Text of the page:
SLU's knowledge bank

Inflammatory responses in horses with experimentally induced endotoxemia

Last changed: 08 July 2021

Endotoxemia is a common and severe disease of horses. Most previous studies have monitored changes caused by a bolus dose of endotoxin over short time periods. The objective of the current study was to describe inflammatory responses to endotoxin with inflammatory and hematologic markers monitored over a longer time than has been performed in the past using more prolonged endotoxin exposures.

Escherichia coli O55:B5 endotoxin was administered as a 6-hour continuous intravenous infusion of lipopolysaccharide (LPS) to eight horses. Blood cell counts, and prostaglandin F2α-metabolite (PGM), serum amyloid A (SAA), and serum total iron concentrations were monitored for up to 3 or 6 days.


An immediate and severe decrease in neutrophils and monocytes occurred in all horses, which subsequently changed to a moderate to strong neutrophilia and monocytosis that persisted for more than 78 hours postinfusion (PI) of LPS. Lymphocyte and eosinophil numbers decreased gradually and then normalized after 66- and 78-hours PI, respectively. Mild to moderate, biphasic thrombocytopenia occurred. A pronounced, transient increase in PGM occurred between 1 and 7 hours, peaking at 2 hours. Serum amyloid A began to increase after 6 hours PI and remained elevated after 72 hours PI. Serum iron was decreased between 6 and 48 hours. The clinical signs were most prominent during the first 24 hours PI and subsided within 48 hours PI.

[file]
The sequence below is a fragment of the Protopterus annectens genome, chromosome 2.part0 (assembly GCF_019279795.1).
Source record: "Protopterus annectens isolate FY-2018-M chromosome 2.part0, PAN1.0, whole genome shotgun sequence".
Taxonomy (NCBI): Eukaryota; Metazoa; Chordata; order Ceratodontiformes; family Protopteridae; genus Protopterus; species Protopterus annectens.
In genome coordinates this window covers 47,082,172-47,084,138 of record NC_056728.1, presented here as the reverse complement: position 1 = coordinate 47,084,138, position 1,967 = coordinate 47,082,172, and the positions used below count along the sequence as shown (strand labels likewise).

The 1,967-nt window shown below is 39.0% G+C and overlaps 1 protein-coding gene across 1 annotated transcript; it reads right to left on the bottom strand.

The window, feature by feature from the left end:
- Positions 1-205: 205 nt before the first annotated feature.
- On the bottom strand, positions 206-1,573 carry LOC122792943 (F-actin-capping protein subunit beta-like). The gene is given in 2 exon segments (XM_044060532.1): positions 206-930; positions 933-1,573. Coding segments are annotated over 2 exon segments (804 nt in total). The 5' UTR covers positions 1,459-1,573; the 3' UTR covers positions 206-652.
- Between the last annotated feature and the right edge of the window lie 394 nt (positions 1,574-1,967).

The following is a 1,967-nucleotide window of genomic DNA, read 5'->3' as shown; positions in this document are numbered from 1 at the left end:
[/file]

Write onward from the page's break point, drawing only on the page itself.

Neutrophilia, monocytoses, and high SAA concentrations were present in horses even after the clinical signs had subsided. Serum iron normalized before SAA. Knowledge of these findings is imperative when interpreting laboratory results in horses with possible endotoxin exposure.

Link to publication


Lilliehöök, I, Bröjer, J, Nostell, K, et al. Hematologic, prostaglandin F2α‐metabolite, serum amyloid A, and serum iron changes in horses with experimentally induced endotoxemia. Vet Clin Pathol. 2020; 49: 319– 325.


Inger Lilliehöök

Professor at the Department of Clinical Sciences; Clinical Pathology Unit                                    

Telephone: 018-671616